Furthermore, the appellate court also took into consideration that the trial court in the defendant’s criminal case had apparently screened the jurors for bias by merely asking them to raise their hand if they had “strong feelings” pertaining to the case following the broad media coverage.

Although at the time none responded by doing so, the appellate court ruled: “Appellant had the right to ask these jurors what specific information they had learned from the media; a show of hands was insufficient to protect her right to a fair and impartial jury.”

Based on this, the court overturned the conviction, finding that the original court erred in denying Mrs. Dippolito’s lawyers request to strike the jury pool after the prospective juror revealed that information.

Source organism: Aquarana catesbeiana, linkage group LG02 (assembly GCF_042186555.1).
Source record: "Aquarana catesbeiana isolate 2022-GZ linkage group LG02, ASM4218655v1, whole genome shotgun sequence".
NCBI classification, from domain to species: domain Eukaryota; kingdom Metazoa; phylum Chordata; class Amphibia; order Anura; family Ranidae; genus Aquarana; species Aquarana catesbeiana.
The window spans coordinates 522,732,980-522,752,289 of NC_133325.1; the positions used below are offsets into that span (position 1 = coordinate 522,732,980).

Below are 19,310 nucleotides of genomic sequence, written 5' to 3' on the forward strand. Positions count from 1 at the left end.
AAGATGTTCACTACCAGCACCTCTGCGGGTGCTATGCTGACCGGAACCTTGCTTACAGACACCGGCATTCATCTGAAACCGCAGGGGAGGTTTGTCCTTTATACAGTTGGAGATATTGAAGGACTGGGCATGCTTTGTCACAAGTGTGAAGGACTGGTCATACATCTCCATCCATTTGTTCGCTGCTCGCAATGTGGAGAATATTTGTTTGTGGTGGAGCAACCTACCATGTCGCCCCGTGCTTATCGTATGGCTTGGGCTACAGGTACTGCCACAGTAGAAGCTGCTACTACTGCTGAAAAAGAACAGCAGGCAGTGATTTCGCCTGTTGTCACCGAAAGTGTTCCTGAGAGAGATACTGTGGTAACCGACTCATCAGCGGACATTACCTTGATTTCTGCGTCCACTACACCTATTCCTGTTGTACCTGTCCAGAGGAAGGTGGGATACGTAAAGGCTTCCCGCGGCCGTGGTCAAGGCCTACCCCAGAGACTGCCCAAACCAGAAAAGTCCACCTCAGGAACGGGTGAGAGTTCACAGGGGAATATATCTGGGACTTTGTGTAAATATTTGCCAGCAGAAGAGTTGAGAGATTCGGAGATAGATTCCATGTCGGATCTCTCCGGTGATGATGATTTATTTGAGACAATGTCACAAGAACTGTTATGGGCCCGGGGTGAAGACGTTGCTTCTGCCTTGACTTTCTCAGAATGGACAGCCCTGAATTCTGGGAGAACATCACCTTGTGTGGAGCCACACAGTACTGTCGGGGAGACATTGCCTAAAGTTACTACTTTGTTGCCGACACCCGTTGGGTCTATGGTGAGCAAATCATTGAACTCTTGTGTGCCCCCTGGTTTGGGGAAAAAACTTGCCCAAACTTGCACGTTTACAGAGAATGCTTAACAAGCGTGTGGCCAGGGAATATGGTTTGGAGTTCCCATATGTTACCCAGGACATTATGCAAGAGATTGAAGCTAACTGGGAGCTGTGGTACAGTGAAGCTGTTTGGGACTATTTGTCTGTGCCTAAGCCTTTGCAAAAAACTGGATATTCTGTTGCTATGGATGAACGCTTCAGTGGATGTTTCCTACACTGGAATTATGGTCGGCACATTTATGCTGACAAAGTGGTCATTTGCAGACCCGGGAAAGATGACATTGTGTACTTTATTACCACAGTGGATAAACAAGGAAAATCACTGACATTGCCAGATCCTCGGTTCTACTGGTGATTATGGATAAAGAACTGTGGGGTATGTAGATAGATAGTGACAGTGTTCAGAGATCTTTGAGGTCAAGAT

In summation, the Fourth District ruling noted that the trial court had improperly denied defense counsel’s request to individually question the prospective jurors.

Bolin v. State of Florida and Boggs v. State of Florida, were cited as precedent for their ruling.

Mrs. Dippolito was released but placed under house arrest as the prosecution would again file charges to retry the case.

In her second trial the jury couldn’t come up with a clear verdict by a vote deadlocked at 3-3. The judge eventually declared a mistrial based on a hung jury

The conditions of her house arrest allowed her to make trips to church, medical appointments, her lawyer’s office and court.

The terms were later changed after Mrs. Dippolito gave an interview with ABC’s “20/20” in December, 2016. Visits to her lawyer’s office in Miami were removed from the terms.

Her third and most likely final trial took place late this past summer where she again was convicted and sentenced to sixteen years in prison.

Due to the vast amount of information in this case, her second and third trial will be discussed in my next blog post.

Check back here soon for the conclusion of this seemingly never-ending case